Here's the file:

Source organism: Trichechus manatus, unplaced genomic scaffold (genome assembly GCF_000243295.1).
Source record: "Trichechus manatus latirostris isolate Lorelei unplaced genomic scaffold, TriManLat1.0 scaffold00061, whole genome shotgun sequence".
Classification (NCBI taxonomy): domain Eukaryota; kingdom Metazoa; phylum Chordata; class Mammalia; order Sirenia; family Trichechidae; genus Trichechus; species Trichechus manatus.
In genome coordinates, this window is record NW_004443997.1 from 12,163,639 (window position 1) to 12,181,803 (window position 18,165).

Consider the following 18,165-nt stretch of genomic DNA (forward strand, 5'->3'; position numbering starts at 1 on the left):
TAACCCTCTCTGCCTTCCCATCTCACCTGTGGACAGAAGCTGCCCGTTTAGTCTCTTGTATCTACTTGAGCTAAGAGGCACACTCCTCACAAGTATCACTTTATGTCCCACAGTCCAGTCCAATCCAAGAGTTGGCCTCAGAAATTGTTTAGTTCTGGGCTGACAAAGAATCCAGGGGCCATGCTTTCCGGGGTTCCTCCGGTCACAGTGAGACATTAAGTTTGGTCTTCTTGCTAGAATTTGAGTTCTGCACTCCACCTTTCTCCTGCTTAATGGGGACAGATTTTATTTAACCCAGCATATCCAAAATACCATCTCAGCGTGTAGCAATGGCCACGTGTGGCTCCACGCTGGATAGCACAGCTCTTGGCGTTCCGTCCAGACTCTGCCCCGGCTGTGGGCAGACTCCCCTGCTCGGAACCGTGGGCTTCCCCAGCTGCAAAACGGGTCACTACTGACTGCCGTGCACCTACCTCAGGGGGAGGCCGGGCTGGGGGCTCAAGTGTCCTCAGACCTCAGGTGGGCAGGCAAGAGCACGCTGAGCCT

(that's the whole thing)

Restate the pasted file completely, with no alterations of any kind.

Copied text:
Source organism: Trichechus manatus, unplaced genomic scaffold (genome assembly GCF_000243295.1).
Source record: "Trichechus manatus latirostris isolate Lorelei unplaced genomic scaffold, TriManLat1.0 scaffold00061, whole genome shotgun sequence".
Classification (NCBI taxonomy): domain Eukaryota; kingdom Metazoa; phylum Chordata; class Mammalia; order Sirenia; family Trichechidae; genus Trichechus; species Trichechus manatus.
In genome coordinates, this window is record NW_004443997.1 from 12,163,639 (window position 1) to 12,181,803 (window position 18,165).

Consider the following 18,165-nt stretch of genomic DNA (forward strand, 5'->3'; position numbering starts at 1 on the left):
TAACCCTCTCTGCCTTCCCATCTCACCTGTGGACAGAAGCTGCCCGTTTAGTCTCTTGTATCTACTTGAGCTAAGAGGCACACTCCTCACAAGTATCACTTTATGTCCCACAGTCCAGTCCAATCCAAGAGTTGGCCTCAGAAATTGTTTAGTTCTGGGCTGACAAAGAATCCAGGGGCCATGCTTTCCGGGGTTCCTCCGGTCACAGTGAGACATTAAGTTTGGTCTTCTTGCTAGAATTTGAGTTCTGCACTCCACCTTTCTCCTGCTTAATGGGGACAGATTTTATTTAACCCAGCATATCCAAAATACCATCTCAGCGTGTAGCAATGGCCACGTGTGGCTCCACGCTGGATAGCACAGCTCTTGGCGTTCCGTCCAGACTCTGCCCCGGCTGTGGGCAGACTCCCCTGCTCGGAACCGTGGGCTTCCCCAGCTGCAAAACGGGTCACTACTGACTGCCGTGCACCTACCTCAGGGGGAGGCCGGGCTGGGGGCTCAAGTGTCCTCAGACCTCAGGTGGGCAGGCAAGAGCACGCTGAGCCT